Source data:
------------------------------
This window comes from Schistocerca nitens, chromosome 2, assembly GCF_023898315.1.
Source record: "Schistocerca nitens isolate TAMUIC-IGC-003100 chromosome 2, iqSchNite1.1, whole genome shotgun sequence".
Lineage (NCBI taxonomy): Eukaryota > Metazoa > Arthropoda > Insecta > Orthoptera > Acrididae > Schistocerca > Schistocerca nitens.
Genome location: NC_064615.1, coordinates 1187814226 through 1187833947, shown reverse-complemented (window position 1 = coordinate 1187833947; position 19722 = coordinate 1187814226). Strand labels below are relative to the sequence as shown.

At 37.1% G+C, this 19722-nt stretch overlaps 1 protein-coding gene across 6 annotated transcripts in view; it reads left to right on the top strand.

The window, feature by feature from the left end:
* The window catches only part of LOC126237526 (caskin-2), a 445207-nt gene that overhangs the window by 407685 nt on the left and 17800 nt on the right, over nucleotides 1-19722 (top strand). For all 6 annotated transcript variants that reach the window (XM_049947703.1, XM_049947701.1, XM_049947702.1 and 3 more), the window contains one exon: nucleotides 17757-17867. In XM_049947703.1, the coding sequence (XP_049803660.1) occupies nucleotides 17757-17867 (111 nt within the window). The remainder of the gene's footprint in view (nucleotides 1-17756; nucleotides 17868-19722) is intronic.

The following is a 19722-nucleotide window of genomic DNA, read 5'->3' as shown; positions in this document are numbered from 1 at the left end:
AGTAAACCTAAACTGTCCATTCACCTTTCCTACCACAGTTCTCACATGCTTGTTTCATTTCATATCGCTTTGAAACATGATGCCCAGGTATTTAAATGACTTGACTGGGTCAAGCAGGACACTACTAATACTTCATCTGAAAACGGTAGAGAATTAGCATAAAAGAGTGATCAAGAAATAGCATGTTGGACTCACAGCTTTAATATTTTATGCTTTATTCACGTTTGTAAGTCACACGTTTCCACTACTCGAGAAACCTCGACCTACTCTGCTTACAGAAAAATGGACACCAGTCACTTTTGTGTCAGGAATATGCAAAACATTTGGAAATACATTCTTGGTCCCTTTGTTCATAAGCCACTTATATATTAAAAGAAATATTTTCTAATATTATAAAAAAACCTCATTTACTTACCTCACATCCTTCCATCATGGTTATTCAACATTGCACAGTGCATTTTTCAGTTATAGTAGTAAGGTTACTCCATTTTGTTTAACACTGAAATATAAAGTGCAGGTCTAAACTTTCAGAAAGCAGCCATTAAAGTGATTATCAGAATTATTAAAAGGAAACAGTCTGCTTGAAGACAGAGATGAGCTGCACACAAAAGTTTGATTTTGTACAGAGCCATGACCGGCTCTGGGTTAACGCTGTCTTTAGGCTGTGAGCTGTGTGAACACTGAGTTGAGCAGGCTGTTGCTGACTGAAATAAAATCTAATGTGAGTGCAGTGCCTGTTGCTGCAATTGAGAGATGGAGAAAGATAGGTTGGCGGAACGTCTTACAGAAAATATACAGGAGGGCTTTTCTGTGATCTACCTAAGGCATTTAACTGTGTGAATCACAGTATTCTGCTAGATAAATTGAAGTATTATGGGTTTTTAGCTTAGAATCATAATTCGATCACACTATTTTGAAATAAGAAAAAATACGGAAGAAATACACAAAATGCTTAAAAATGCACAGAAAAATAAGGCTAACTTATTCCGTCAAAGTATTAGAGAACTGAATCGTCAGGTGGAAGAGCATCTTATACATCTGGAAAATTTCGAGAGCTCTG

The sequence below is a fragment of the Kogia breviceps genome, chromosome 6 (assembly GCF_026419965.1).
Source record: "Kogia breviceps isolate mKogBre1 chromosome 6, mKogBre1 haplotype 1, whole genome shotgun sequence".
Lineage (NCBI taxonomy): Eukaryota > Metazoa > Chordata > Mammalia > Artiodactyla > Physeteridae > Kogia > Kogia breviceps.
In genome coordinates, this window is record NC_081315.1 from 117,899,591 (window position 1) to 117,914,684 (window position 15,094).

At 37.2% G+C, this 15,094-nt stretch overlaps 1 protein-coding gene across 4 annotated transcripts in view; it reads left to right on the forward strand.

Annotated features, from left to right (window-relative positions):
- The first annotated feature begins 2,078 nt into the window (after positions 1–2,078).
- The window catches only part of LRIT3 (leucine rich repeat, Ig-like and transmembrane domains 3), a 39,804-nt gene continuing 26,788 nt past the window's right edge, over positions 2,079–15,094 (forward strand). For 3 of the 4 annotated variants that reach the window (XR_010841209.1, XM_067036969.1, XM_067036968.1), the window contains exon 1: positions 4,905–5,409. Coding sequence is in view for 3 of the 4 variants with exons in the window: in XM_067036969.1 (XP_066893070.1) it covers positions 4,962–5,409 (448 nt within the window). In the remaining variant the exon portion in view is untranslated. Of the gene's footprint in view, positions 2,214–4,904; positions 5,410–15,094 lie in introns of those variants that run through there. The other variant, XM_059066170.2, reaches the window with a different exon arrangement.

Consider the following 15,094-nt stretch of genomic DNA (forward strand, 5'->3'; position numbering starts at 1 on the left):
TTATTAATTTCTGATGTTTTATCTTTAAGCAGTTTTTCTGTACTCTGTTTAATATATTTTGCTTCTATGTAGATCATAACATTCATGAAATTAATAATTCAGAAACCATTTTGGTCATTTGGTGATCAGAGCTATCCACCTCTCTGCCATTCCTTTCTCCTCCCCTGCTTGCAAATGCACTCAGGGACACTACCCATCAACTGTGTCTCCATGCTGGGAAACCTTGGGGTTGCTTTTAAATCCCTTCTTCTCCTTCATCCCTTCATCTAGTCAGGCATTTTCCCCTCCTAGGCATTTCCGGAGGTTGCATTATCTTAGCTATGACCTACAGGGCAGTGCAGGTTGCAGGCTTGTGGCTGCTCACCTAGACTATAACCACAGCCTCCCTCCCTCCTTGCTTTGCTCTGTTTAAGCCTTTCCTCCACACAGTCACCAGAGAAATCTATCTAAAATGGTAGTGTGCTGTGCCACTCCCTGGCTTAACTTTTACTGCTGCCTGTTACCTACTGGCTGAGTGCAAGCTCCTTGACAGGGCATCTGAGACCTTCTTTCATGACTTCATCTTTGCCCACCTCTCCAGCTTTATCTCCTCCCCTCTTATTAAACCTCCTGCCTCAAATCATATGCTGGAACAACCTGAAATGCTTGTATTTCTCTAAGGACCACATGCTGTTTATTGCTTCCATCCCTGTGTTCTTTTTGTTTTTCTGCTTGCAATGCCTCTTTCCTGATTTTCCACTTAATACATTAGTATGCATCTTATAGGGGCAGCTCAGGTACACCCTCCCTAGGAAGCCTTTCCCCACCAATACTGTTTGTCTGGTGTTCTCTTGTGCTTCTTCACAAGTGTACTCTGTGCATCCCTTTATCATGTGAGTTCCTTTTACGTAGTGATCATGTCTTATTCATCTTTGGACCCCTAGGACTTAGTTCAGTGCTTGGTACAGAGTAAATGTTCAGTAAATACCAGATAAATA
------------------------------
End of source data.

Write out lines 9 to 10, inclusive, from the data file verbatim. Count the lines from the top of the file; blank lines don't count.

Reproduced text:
AGTAAACCTAAACTGTCCATTCACCTTTCCTACCACAGTTCTCACATGCTTGTTTCATTTCATATCGCTTTGAAACATGATGCCCAGGTATTTAAATGACTTGACTGGGTCAAGCAGGACACTACTAATACTTCATCTGAAAACGGTAGAGAATTAGCATAAAAGAGTGATCAAGAAATAGCATGTTGGACTCACAGCTTTAATATTTTATGCTTTATTCACGTTTGTAAGTCACACGTTTCCACTACTCGAGAAACCTCGACCTACTCTGCTTACAGAAAAATGGACACCAGTCACTTTTGTGTCAGGAATATGCAAAACATTTGGAAATACATTCTTGGTCCCTTTGTTCATAAGCCACTTATATATTAAAAGAAATATTTTCTAATATTATAAAAAAACCTCATTTACTTACCTCACATCCTTCCATCATGGTTATTCAACATTGCACAGTGCATTTTTCAGTTATAGTAGTAAGGTTACTCCATTTTGTTTAACACTGAAATATAAAGTGCAGGTCTAAACTTTCAGAAAGCAGCCATTAAAGTGATTATCAGAATTATTAAAAGGAAACAGTCTGCTTGAAGACAGAGATGAGCTGCACACAAAAGTTTGATTTTGTACAGAGCCATGACCGGCTCTGGGTTAACGCTGTCTTTAGGCTGTGAGCTGTGTGAACACTGAGTTGAGCAGGCTGTTGCTGACTGAAATAAAATCTAATGTGAGTGCAGTGCCTGTTGCTGCAATTGAGAGATGGAGAAAGATAGGTTGGCGGAACGTCTTACAGAAAATATACAGGAGGGCTTTTCTGTGATCTACCTAAGGCATTTAACTGTGTGAATCACAGTATTCTGCTAGATAAATTGAAGTATTATGGGTTTTTAGCTTAGAATCATAATTCGATCACACTATTTTGAAATAAGAAAAAATACGGAAGAAATACACAAAATGCTTAAAAATGCACAGAAAAATAAGGCTAACTTATTCCGTCAAAGTATTAGAGAACTGAATCGTCAGGTGGAAGAGCATCTTATACATCTGGAAAATTTCGAGAGCTCTG

The sequence below is a fragment of the Kogia breviceps genome, chromosome 6 (assembly GCF_026419965.1).